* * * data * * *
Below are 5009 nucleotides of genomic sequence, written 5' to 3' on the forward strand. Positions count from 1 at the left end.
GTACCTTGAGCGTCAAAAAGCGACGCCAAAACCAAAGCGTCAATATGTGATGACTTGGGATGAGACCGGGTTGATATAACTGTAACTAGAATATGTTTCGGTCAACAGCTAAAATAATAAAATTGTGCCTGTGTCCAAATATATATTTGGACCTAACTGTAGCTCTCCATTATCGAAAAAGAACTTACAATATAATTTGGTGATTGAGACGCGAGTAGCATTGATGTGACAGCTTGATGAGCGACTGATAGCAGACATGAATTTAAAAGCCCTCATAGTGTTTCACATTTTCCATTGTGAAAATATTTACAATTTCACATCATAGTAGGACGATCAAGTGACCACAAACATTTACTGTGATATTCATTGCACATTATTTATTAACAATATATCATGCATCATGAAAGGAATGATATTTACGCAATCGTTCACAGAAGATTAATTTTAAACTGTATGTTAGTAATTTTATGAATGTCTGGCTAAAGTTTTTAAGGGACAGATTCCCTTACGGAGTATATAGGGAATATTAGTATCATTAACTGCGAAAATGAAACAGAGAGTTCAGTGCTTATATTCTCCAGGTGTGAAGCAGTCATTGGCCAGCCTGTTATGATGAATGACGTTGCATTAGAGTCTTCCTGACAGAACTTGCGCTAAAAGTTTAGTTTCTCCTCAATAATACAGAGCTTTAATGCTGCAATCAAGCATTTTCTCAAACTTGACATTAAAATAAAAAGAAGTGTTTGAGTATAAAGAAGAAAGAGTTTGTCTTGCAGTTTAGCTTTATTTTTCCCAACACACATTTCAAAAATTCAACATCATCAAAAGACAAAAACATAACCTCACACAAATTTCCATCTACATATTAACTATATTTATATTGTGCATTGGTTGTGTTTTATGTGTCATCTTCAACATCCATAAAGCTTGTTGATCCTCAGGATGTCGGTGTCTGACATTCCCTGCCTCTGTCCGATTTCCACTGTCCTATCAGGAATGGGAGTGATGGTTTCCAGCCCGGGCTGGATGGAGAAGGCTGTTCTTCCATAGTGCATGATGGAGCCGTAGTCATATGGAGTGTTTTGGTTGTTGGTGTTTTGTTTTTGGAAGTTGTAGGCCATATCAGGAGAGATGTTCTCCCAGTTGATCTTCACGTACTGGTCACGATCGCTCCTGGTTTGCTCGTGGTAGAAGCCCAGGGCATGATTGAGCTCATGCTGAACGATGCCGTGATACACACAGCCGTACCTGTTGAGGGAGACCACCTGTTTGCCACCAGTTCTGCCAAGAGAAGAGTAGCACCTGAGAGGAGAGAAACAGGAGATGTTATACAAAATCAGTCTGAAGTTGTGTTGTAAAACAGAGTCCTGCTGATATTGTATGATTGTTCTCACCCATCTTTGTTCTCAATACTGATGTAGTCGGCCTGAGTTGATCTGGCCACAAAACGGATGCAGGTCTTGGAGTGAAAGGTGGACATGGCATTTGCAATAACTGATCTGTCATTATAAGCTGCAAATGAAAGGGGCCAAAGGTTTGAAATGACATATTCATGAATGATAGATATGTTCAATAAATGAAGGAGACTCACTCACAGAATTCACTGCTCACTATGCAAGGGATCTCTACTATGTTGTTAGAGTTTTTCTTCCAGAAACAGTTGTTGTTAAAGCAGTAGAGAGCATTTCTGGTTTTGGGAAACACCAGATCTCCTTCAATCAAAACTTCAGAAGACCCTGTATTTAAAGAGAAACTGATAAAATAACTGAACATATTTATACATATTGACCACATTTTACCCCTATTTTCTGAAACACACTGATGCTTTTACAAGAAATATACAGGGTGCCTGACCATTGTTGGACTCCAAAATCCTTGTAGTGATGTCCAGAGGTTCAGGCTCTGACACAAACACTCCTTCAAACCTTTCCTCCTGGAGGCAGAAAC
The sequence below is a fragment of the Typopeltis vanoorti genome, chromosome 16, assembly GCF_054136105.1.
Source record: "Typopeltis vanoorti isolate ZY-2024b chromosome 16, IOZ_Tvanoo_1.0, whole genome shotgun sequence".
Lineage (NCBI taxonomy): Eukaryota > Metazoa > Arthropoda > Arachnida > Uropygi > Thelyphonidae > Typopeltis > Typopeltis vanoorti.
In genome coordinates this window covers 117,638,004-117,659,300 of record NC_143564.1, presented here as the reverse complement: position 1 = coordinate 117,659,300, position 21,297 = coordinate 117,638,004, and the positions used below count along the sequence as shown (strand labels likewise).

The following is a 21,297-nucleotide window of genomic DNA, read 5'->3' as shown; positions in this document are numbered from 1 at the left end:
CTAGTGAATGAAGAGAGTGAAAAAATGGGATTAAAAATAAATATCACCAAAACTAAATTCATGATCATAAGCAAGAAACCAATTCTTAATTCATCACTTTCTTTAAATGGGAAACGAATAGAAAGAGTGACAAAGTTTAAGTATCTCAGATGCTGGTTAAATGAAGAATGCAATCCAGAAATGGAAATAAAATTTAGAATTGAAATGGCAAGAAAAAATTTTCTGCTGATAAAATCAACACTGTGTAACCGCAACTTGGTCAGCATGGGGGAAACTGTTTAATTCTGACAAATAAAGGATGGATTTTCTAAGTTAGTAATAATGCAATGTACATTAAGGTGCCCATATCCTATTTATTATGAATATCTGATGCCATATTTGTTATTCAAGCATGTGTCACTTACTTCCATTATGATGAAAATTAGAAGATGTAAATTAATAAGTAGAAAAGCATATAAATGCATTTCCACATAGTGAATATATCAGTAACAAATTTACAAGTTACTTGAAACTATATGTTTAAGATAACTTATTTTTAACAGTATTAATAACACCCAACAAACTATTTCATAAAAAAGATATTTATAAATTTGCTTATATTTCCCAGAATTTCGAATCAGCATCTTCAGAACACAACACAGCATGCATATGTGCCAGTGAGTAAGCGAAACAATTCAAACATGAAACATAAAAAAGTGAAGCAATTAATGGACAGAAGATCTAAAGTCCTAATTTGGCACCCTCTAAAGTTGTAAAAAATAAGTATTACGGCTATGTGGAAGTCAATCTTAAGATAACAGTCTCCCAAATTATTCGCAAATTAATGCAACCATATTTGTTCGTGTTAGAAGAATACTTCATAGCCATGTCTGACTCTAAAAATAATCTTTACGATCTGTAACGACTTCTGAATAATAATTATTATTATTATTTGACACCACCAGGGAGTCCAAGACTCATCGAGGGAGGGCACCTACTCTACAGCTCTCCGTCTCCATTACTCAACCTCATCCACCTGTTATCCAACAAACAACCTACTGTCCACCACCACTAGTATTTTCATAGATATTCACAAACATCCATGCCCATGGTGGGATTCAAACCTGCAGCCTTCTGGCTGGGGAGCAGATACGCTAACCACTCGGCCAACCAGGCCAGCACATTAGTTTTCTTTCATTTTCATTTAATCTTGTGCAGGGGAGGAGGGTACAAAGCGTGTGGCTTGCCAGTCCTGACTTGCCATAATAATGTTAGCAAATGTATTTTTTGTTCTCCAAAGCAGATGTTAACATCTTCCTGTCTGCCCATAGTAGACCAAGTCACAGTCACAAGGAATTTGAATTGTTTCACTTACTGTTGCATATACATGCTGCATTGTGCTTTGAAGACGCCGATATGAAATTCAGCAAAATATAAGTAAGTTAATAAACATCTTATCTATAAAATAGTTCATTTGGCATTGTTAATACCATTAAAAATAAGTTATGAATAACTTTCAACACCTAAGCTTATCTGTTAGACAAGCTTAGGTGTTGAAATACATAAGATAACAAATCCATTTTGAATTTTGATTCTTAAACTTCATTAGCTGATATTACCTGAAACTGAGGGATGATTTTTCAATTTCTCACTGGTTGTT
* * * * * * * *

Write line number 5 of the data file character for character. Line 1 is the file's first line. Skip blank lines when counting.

Lineage (NCBI taxonomy): Eukaryota > Metazoa > Arthropoda > Arachnida > Uropygi > Thelyphonidae > Typopeltis > Typopeltis vanoorti.